Jay Soule. (Photo: Daniel Ehrenworth)

Topics: Ethical Living | Indigenous

Artist calls out Indigenous stereotypes with very public work

Chippewa artist Jay Soule channels his anger and frustration into powerful street art and paintings

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Chippewa artist Jay Soule, who also goes by Chippewar, strives to spark conversations on how Indigenous voices can be uplifted and empowered. The Sixties Scoop survivor is particularly known for his “social disruption campaigns” in public spaces, including a billboard in downtown Toronto debunking the notion that taxpayers’ money goes directly to Indigenous people. He spoke to Celina Gallardo.

Celina Gallardo: How would you describe your style?

Jay Soule: I’d describe it as pop art with an Indigenous twist. I primarily paint acrylic on wood panel as well as skateboards. I also produce a full line of clothing and apparel.

CG: What is your thought process for your pieces?

JS: Initially, it starts out as frustration and anger about things I’m seeing happening around me, and then I start trying to channel that creatively.

CG: What barriers do you face within the Canadian arts scene?

JS: It’s super difficult because my work is pop art. Most institutions and galleries don’t really understand that you can be Indigenous and do any artwork you like. It doesn’t have to be specifically a traditional art form that fills those institutions and galleries. That’s a huge challenge in getting recognition for my work. Getting even a gallery show is really difficult. I’ll go into a space where I see lots of Indigenous art and I’ll talk to them and I’ll show them my work. And they get it. They see the humour, they see the sadness, they see, perhaps, even anger, and they’re not interested in sharing it.

CG: Where do you put your social disruption pieces?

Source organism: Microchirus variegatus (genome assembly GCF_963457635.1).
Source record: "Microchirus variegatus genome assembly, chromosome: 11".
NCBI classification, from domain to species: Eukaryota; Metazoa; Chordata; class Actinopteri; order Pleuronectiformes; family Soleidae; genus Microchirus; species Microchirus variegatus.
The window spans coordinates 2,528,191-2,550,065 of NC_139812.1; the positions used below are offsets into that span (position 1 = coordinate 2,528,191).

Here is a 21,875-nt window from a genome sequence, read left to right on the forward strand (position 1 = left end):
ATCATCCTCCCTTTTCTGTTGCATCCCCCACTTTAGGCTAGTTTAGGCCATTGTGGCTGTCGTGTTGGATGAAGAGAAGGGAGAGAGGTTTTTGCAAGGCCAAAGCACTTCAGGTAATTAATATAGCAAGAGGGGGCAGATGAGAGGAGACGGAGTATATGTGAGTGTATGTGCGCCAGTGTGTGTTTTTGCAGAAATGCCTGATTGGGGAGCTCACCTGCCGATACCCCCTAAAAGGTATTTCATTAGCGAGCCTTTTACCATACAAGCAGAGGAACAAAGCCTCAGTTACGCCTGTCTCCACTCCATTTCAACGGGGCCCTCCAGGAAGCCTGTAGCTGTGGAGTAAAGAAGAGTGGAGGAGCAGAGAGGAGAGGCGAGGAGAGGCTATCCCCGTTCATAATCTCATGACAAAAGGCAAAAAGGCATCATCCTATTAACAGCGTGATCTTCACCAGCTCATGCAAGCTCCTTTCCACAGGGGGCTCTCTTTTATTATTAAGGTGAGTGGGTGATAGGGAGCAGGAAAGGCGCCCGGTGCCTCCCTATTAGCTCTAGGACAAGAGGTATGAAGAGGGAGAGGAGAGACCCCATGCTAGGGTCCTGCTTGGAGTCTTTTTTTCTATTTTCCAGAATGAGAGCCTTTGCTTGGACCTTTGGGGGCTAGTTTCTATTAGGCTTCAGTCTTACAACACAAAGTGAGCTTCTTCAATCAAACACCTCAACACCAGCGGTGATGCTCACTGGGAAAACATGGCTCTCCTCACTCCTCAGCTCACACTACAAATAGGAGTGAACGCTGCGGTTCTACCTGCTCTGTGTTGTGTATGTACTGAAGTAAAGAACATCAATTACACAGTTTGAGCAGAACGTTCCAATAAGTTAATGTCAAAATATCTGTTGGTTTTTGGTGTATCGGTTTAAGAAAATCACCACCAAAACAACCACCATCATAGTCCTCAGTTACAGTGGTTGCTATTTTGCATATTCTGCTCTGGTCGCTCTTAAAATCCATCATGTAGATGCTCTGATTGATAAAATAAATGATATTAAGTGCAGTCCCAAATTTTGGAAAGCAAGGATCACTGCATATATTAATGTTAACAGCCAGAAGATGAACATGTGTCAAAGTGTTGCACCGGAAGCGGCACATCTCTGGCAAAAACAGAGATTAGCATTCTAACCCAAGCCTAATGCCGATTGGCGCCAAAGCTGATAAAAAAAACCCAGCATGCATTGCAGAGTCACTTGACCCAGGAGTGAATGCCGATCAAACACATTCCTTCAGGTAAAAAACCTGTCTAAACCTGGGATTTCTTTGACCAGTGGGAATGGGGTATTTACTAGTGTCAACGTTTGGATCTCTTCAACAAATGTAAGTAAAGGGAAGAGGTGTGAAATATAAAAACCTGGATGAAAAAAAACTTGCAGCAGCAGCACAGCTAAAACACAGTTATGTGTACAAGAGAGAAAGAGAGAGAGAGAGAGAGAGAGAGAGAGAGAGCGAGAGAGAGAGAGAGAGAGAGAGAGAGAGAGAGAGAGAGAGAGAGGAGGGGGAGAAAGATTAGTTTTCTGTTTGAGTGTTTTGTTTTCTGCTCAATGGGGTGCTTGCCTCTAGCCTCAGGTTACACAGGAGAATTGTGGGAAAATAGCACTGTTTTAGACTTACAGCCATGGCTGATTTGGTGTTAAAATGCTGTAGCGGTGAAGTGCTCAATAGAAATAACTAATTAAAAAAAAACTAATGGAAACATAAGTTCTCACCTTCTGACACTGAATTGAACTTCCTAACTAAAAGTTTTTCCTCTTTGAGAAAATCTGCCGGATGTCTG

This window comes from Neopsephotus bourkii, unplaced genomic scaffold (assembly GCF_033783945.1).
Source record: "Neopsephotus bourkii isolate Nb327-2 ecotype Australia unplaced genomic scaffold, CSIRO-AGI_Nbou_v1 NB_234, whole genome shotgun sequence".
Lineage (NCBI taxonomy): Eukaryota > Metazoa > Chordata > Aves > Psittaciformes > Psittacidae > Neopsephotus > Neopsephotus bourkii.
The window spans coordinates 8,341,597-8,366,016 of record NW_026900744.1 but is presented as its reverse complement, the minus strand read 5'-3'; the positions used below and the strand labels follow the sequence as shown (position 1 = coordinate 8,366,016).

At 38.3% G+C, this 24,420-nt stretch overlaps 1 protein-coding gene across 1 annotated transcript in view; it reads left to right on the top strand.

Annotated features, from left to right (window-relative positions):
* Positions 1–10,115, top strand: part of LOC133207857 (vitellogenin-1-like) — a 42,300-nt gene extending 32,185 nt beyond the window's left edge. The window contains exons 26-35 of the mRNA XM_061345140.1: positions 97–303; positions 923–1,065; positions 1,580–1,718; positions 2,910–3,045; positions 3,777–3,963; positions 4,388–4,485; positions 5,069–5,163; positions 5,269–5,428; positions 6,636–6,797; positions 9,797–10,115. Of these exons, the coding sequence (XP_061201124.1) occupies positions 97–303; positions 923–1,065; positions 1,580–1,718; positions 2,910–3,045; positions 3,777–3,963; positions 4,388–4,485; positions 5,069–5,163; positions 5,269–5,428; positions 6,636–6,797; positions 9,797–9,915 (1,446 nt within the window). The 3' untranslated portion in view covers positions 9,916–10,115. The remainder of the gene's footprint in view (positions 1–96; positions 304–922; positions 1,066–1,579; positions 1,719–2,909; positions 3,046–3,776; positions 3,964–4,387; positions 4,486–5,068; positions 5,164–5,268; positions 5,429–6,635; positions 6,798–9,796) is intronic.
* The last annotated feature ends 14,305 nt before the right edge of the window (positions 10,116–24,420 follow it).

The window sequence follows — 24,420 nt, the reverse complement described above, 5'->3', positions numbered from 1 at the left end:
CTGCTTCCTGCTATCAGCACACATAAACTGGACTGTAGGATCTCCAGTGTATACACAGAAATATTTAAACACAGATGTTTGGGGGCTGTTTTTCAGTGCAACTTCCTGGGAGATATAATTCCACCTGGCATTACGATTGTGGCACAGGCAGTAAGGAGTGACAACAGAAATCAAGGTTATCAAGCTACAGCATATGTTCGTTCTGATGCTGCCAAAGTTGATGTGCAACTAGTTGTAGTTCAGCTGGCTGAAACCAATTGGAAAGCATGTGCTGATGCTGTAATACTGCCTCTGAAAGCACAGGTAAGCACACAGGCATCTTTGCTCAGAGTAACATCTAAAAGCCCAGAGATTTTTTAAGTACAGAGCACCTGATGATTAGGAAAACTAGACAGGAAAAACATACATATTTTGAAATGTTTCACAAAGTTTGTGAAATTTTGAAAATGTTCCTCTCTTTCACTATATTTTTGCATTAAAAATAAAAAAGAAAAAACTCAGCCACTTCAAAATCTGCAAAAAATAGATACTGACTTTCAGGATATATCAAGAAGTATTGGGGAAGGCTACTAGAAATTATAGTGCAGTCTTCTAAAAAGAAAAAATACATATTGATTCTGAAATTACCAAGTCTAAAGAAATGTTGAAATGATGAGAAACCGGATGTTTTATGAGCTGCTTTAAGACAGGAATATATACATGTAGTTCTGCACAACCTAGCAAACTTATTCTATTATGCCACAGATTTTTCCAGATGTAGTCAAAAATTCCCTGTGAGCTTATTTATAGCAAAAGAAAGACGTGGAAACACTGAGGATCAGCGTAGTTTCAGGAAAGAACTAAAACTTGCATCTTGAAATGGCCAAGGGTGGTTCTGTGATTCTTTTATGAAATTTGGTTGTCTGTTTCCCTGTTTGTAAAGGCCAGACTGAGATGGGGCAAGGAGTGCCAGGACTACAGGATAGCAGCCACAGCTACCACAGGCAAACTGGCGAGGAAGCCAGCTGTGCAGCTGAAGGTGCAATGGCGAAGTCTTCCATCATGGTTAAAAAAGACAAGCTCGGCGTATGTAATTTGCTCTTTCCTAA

JS: Whether it’s on a wall where I have permission to do the work or I’m renting a billboard or using my community bulletin boards, I’m doing it in a way that is legal and doesn’t disrupt private property. I’ve had [my store] spray painted, I’ve had my windows broken before by accident. And that’s quite frustrating to deal with as a small business. If you’re a building owner and someone’s vandalizing your property, you’re going out-of-pocket to fix that.

 

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*** NEW BILLBOARD *** Richmond and Spadina St. Toronto , Canada Hey Canada, Shouldn’t reconciliation mean the return of STOLEN LAND & HONOURING THE TREATIES? “ No relationship is more important to our government and to Canada than the one with Indigenous peoples “ Justin Trudeau , June 21 , 2016 #undrip #chippewar The return of stolen land to indigenous people is something that the Canadian government can do with a stroke of a pen. Currently there is 82% of uninhabited “crown land” in Canada available to be returned. Indigenous people are never suggesting that you give up your homes, cottages, farms, city’s and towns. We are just asking for a portion of the 82% of uninhabited “crown land” that is currently being sold off to industry , cottages , etc. First Nations “ reserve land “ only accounts for 0.2% of the land mass in Canada. Canada is a rich nation because of the land and resources and indigenous people live in poverty because of the loss of land and not being paid adequate compensation for resources coming out of our territories. In this time of “reconciliation“ I think it’s time Canadians understand that in the 151 years of Canada not a single treaty has ever been honoured. How can you have reconciliation without first and foremost honoring agreement you made with indigenous people? I think the TRC 94 calls to action were missing two key components. RETURN STOLEN LAND & HONOUR THE TREATIES Let’s talk Canada! Love always , Jay Soule aka CHIPPEWAR